Dr. med. Dirk Manski

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Urinary Tract Infections (2/4): Causes, Pathogens and Risk Factors

Review literature: (Krieger, 2002) (Nickel, 2005a) (Nickel, 2005b) (Sussman and Gally, 1999) (Wagenlehner and Naber, 2006) (DGU 2009, S3-guideline for UTI).

Etiology and Pathogenesis of Urinary Tract Infections

Mechanisms of colonization:

Urinary tract infections are most often caused by ascending colonization, possible are hematogenous or lymphatic colonization and invasion of pathogens from neighboring organs.

Ascending infection:

Ascending infections are the most common cause of urinary tract infections. As the female urethra is short and intestinal bacteria tend to colonize the perineum and vulva, women tend more often than men to urinary tract infections.

Hematogenous infection:

Hematogenous caused urinary tract infections are rare: urogenital tuberculosis, renal abscess, perinephric abscess or in some cases epididymitis.

Lymphatic spread of urinary tract infection:

Lymphatic spread of UTI are rare and unsecured. There are speculations about the lymphatic spread of rectal bacteria to prostate, bladder, and internal female sex organs.

Direct spread from adjacent organs:

Urinary tract infections may be causes by direct spread of abscess or fistula formation (e.g. abscess after PID, vesicovaginal fistula, vesicosigmoidal fistula).

Pathogens in Urinary Tract Infections:

Pathogens of uncomplicated urinary tract infections are most common E. coli (80%), followed by Proteus mirabilis, Staphylococcus saprophyticus, and Klebsiella pneumoniae [Table pathogen spectrum of bacterial cystitis].

Pathogen spectrum of acute uncomplicated cystitis in women in Germany, modified after the S3 guideline for urinary tract infections of the DGU.
Gram-negative pathogens:
Escherichia coli 77
Proteus mirabilis 5
Klebsiella pneumoniae 2-3
Enterobacter spp. 1
Citrobacter spp. 1
Other Enterobacteriaceae 2
Gram-positive bacteria
Staphylococcus saprophyticus 3
Staphylococcus aureus 2
Other staphylococci 4
Enterococcus spp. 3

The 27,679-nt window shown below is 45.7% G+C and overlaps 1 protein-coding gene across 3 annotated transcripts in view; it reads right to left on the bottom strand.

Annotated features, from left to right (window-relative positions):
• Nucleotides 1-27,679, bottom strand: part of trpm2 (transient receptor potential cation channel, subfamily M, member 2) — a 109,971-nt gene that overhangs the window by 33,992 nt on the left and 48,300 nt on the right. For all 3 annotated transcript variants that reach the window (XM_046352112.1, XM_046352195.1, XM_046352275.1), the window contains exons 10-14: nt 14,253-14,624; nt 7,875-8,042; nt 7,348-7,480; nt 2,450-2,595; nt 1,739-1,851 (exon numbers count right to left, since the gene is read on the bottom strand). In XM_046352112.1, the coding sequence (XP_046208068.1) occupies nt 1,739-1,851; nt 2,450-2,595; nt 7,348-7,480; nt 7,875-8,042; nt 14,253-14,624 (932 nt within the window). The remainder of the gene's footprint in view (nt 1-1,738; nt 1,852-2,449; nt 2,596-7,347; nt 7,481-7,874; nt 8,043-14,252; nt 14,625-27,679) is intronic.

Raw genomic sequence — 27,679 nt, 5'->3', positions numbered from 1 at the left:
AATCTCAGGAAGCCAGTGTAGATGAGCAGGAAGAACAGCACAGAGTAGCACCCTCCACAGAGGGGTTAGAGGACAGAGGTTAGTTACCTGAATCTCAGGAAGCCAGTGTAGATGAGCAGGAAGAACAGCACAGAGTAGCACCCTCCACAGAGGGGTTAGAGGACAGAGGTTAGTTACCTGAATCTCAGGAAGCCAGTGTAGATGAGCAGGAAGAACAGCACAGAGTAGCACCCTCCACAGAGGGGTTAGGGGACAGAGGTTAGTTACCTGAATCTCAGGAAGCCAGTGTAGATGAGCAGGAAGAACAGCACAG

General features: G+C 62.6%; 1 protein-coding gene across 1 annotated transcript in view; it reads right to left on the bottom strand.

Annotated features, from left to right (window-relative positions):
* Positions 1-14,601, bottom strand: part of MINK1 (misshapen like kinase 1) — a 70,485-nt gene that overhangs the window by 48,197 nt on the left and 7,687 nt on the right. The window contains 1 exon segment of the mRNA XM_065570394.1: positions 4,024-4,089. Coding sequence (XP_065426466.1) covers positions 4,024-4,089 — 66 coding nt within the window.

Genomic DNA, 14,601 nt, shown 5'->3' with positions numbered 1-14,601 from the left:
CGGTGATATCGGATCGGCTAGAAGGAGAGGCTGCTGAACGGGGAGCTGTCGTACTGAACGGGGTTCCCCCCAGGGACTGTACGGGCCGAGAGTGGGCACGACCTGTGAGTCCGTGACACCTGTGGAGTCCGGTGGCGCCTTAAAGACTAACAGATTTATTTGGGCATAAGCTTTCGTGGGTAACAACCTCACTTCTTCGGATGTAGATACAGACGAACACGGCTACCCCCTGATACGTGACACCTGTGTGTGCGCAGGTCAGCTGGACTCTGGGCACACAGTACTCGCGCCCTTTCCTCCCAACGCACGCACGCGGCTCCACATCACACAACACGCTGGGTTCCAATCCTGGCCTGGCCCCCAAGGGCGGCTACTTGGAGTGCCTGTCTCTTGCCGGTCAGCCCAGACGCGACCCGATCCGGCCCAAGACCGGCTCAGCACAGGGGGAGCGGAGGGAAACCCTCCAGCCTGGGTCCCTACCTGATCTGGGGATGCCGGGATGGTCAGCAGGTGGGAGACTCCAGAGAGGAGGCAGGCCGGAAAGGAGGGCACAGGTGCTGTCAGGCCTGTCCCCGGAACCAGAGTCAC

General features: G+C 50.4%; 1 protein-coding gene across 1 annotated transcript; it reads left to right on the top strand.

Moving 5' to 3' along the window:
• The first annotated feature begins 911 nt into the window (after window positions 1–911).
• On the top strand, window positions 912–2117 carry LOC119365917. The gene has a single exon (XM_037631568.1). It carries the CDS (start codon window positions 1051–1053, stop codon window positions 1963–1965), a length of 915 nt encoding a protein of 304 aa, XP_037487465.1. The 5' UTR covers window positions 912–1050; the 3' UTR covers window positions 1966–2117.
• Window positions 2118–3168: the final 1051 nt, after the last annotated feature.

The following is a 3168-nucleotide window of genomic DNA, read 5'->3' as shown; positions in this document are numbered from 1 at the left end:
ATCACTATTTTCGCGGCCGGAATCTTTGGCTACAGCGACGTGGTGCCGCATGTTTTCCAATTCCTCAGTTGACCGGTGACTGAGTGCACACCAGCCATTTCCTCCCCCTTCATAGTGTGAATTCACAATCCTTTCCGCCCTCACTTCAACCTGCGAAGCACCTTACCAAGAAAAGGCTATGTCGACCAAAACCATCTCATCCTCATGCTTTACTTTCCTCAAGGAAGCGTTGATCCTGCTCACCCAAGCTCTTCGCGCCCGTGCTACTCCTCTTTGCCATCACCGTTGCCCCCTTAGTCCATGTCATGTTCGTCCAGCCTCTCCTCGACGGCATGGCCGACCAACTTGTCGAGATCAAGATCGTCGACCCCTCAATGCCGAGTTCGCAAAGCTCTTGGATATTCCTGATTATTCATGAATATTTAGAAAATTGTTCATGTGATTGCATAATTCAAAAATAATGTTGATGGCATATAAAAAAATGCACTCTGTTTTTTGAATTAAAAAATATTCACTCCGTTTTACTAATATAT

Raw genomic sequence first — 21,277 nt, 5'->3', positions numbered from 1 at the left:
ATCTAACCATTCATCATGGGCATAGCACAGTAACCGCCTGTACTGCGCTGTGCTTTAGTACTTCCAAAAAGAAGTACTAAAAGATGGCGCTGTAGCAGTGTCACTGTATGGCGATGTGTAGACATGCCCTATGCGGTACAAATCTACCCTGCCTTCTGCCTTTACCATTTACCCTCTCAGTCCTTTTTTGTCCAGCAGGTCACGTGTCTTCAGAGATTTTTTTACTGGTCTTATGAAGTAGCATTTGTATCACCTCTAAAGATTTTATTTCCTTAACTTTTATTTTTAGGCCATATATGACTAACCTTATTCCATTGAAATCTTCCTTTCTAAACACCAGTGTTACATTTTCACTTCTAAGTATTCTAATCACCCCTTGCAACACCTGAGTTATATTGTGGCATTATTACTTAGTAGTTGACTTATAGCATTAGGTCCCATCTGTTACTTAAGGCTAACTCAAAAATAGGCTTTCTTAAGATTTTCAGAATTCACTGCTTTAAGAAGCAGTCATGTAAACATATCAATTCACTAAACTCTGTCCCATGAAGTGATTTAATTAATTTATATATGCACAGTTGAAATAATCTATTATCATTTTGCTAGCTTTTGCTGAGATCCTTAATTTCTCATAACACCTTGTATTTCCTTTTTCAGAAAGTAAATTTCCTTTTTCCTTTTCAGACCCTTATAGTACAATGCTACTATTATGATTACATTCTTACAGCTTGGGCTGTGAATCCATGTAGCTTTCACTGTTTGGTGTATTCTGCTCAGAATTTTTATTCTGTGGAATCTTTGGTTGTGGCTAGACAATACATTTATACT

Streptococcus spp. 1

Further pathogens of urinary tract infections:

Bacterial Virulence Factors in Urinary Tract Infections:

Most UTIs are caused by E. coli (80% of ambulatory patients). Uropathogenic E. coli (UPEC) tend to adhere more tightly to the urothelium and vaginal epithelium. The increased adherence is mediated by fimbriae or pili. The subdivision of virulence factors of E. coli involves the ability to agglutinate animal erythrocytes and on the possibility to inhibit the agglutination with sugar: type 1 pili (mannose-sensitive hemagglutnation = MSHA) and type 2 pili (mannose-resistant hemagglutination = MRHA).

Most UTIs are caused by E. coli with MSHA or MRHA pili. The MSHA properties are responsible for binding to the urothelium, the MRHA property allows invasive infection. MSHA properties alone are not sufficient for urinary tract infection. Further bacterial virulence factors of E. coli are hemolysins (detroy urothelium cells), the formation of intracellular bacterial communities and biofilm production.

Gender-Independent Risk Factors for Urinary Tract Infection:

Female Risk Factors for Urinary Tract Infections:

Male Risk Factors for Urinary Tract Infection:

Index: 1–9 A B C D E F G H I J K L M N O P Q R S T U V W X Y Z


Deutsche Gesellschaft für Urologie, S3-guideline for urinary tract infection
Epidemiologie, Diagnostik, Therapie und Management unkomplizierter bakterieller ambulant erworbener Harnwegsinfektionen bei erwachsenen Patienten
AWMF, 2010, Register-Nr. 043/044

Bauer u.a. 2002 BAUER, H. W. ; RAHLFS, V. W. ; LAUENER, P. A. ; BLESSMANN, G. S.:
Prevention of recurrent urinary tract infections with immuno-active E. coli fractions: a meta-analysis of five placebo-controlled double-blind studies.
In: Int J Antimicrob Agents
19 (2002), Nr. 6, S. 451–6

Kass 2002 KASS, E. H.:
Asymptomatic infections of the urinary tract. 1956.
In: J Urol
167 (2002), Nr. 2 Pt 2, S. 1016–9; discussion 1019–21

Krieger 2002 KRIEGER, J. N.:
Urinary tract infections: what’s new?
In: J Urol
168 (2002), Nr. 6, S. 2351–8

Nickel 2005a NICKEL, J. C.:
Management of urinary tract infections: historical perspective and current strategies: Part 1–Before antibiotics.
In: J Urol
173 (2005), Nr. 1, S. 21–6

Nickel 2005b NICKEL, J. C.:
Management of urinary tract infections: historical perspective and current strategies: Part 2-Modern management.
In: J Urol
173 (2005), Nr. 1, S. 27–32

Sobel und Vazquez 1999 SOBEL, J. D. ; VAZQUEZ, J. A.:
Fungal infections of the urinary tract.
In: World J Urol
17 (1999), Nr. 6, S. 410–4

Sussman und Gally 1999 SUSSMAN, M. ; GALLY, D. L.:
The biology of cystitis: host and bacterial factors.
In: Annu Rev Med
50 (1999), S. 149–58

Tauchnitz 1991 TAUCHNITZ, C:
In: HAHN, H (Hrsg.) ; FALKE, D (Hrsg.) ; KLEIN, P (Hrsg.): Medizinische Mikrobiologie.
Berlin, Heidelberg : Springer, 1991, S. 501–507

Wagenlehner und Naber 2006 WAGENLEHNER, F. M. ; NABER, K. G.:
Treatment of bacterial urinary tract infections: presence and future.
In: Eur Urol
49 (2006), Nr. 2, S. 235–44

  Deutsche Version: Ursachen einer Harnwegsinfektion